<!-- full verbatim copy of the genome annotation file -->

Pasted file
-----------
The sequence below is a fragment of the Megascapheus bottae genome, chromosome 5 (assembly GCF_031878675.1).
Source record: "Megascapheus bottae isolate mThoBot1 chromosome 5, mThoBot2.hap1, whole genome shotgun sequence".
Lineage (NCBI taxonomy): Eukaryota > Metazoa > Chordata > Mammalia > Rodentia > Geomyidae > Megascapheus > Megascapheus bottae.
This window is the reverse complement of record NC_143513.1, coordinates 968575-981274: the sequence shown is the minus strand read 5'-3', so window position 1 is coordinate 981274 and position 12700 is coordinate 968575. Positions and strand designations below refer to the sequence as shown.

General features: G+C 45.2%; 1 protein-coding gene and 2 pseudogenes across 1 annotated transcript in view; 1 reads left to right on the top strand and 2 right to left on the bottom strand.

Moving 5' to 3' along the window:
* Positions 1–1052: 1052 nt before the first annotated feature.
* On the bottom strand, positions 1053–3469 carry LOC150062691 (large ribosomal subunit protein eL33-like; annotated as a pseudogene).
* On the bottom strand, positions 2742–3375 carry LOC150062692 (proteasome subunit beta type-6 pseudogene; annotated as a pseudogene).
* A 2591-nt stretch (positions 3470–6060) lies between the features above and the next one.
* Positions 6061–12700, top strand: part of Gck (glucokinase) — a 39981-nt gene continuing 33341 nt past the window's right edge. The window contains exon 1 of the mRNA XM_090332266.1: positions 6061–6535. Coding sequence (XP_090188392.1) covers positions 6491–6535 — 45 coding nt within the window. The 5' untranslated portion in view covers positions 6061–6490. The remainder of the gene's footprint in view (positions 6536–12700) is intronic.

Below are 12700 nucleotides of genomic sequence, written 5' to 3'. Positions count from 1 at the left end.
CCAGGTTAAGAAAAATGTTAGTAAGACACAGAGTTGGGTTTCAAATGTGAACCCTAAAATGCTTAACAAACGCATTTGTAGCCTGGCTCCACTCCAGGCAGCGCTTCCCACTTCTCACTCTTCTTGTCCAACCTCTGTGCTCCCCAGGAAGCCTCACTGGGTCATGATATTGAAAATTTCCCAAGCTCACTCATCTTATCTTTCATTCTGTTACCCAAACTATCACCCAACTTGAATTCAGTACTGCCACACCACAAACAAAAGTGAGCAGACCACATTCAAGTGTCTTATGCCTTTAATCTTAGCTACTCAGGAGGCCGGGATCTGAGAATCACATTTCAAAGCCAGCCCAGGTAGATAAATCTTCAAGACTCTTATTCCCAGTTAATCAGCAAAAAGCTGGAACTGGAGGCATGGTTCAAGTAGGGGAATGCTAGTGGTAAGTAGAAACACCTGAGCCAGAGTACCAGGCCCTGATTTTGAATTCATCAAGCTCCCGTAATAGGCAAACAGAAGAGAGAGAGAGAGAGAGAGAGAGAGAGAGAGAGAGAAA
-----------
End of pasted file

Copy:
The sequence below is a fragment of the Megascapheus bottae genome, chromosome 5 (assembly GCF_031878675.1).
Source record: "Megascapheus bottae isolate mThoBot1 chromosome 5, mThoBot2.hap1, whole genome shotgun sequence".
Lineage (NCBI taxonomy): Eukaryota > Metazoa > Chordata > Mammalia > Rodentia > Geomyidae > Megascapheus > Megascapheus bottae.
This window is the reverse complement of record NC_143513.1, coordinates 968575-981274: the sequence shown is the minus strand read 5'-3', so window position 1 is coordinate 981274 and position 12700 is coordinate 968575. Positions and strand designations below refer to the sequence as shown.

General features: G+C 45.2%; 1 protein-coding gene and 2 pseudogenes across 1 annotated transcript in view; 1 reads left to right on the top strand and 2 right to left on the bottom strand.

Moving 5' to 3' along the window:
* Positions 1–1052: 1052 nt before the first annotated feature.
* On the bottom strand, positions 1053–3469 carry LOC150062691 (large ribosomal subunit protein eL33-like; annotated as a pseudogene).
* On the bottom strand, positions 2742–3375 carry LOC150062692 (proteasome subunit beta type-6 pseudogene; annotated as a pseudogene).
* A 2591-nt stretch (positions 3470–6060) lies between the features above and the next one.
* Positions 6061–12700, top strand: part of Gck (glucokinase) — a 39981-nt gene continuing 33341 nt past the window's right edge. The window contains exon 1 of the mRNA XM_090332266.1: positions 6061–6535. Coding sequence (XP_090188392.1) covers positions 6491–6535 — 45 coding nt within the window. The 5' untranslated portion in view covers positions 6061–6490. The remainder of the gene's footprint in view (positions 6536–12700) is intronic.

Below are 12700 nucleotides of genomic sequence, written 5' to 3'. Positions count from 1 at the left end.
CCAGGTTAAGAAAAATGTTAGTAAGACACAGAGTTGGGTTTCAAATGTGAACCCTAAAATGCTTAACAAACGCATTTGTAGCCTGGCTCCACTCCAGGCAGCGCTTCCCACTTCTCACTCTTCTTGTCCAACCTCTGTGCTCCCCAGGAAGCCTCACTGGGTCATGATATTGAAAATTTCCCAAGCTCACTCATCTTATCTTTCATTCTGTTACCCAAACTATCACCCAACTTGAATTCAGTACTGCCACACCACAAACAAAAGTGAGCAGACCACATTCAAGTGTCTTATGCCTTTAATCTTAGCTACTCAGGAGGCCGGGATCTGAGAATCACATTTCAAAGCCAGCCCAGGTAGATAAATCTTCAAGACTCTTATTCCCAGTTAATCAGCAAAAAGCTGGAACTGGAGGCATGGTTCAAGTAGGGGAATGCTAGTGGTAAGTAGAAACACCTGAGCCAGAGTACCAGGCCCTGATTTTGAATTCATCAAGCTCCCGTAATAGGCAAACAGAAGAGAGAGAGAGAGAGAGAGAGAGAGAGAGAGAGAGAAA